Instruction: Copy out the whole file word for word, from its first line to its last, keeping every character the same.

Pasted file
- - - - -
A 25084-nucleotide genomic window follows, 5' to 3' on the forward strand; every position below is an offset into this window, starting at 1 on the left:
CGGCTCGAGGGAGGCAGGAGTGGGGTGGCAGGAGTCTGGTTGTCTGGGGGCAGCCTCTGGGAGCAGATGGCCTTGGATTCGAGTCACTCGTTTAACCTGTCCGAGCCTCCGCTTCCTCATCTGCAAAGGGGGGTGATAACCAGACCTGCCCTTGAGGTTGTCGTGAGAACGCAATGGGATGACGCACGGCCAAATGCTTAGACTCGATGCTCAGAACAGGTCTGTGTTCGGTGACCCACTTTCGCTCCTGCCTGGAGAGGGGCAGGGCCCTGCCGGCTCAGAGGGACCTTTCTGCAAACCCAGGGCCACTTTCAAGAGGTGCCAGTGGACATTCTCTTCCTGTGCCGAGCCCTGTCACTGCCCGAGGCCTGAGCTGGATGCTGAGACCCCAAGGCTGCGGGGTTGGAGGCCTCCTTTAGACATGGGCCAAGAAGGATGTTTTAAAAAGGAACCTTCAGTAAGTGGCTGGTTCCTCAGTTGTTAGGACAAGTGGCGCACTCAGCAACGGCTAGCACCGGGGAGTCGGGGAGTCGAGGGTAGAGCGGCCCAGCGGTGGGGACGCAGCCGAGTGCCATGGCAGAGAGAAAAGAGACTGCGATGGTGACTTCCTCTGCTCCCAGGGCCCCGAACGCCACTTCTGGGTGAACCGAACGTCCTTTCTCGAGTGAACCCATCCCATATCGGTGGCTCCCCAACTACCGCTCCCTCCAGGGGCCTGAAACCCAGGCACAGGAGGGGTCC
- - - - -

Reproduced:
A 25084-nucleotide genomic window follows, 5' to 3' on the forward strand; every position below is an offset into this window, starting at 1 on the left:
CGGCTCGAGGGAGGCAGGAGTGGGGTGGCAGGAGTCTGGTTGTCTGGGGGCAGCCTCTGGGAGCAGATGGCCTTGGATTCGAGTCACTCGTTTAACCTGTCCGAGCCTCCGCTTCCTCATCTGCAAAGGGGGGTGATAACCAGACCTGCCCTTGAGGTTGTCGTGAGAACGCAATGGGATGACGCACGGCCAAATGCTTAGACTCGATGCTCAGAACAGGTCTGTGTTCGGTGACCCACTTTCGCTCCTGCCTGGAGAGGGGCAGGGCCCTGCCGGCTCAGAGGGACCTTTCTGCAAACCCAGGGCCACTTTCAAGAGGTGCCAGTGGACATTCTCTTCCTGTGCCGAGCCCTGTCACTGCCCGAGGCCTGAGCTGGATGCTGAGACCCCAAGGCTGCGGGGTTGGAGGCCTCCTTTAGACATGGGCCAAGAAGGATGTTTTAAAAAGGAACCTTCAGTAAGTGGCTGGTTCCTCAGTTGTTAGGACAAGTGGCGCACTCAGCAACGGCTAGCACCGGGGAGTCGGGGAGTCGAGGGTAGAGCGGCCCAGCGGTGGGGACGCAGCCGAGTGCCATGGCAGAGAGAAAAGAGACTGCGATGGTGACTTCCTCTGCTCCCAGGGCCCCGAACGCCACTTCTGGGTGAACCGAACGTCCTTTCTCGAGTGAACCCATCCCATATCGGTGGCTCCCCAACTACCGCTCCCTCCAGGGGCCTGAAACCCAGGCACAGGAGGGGTCC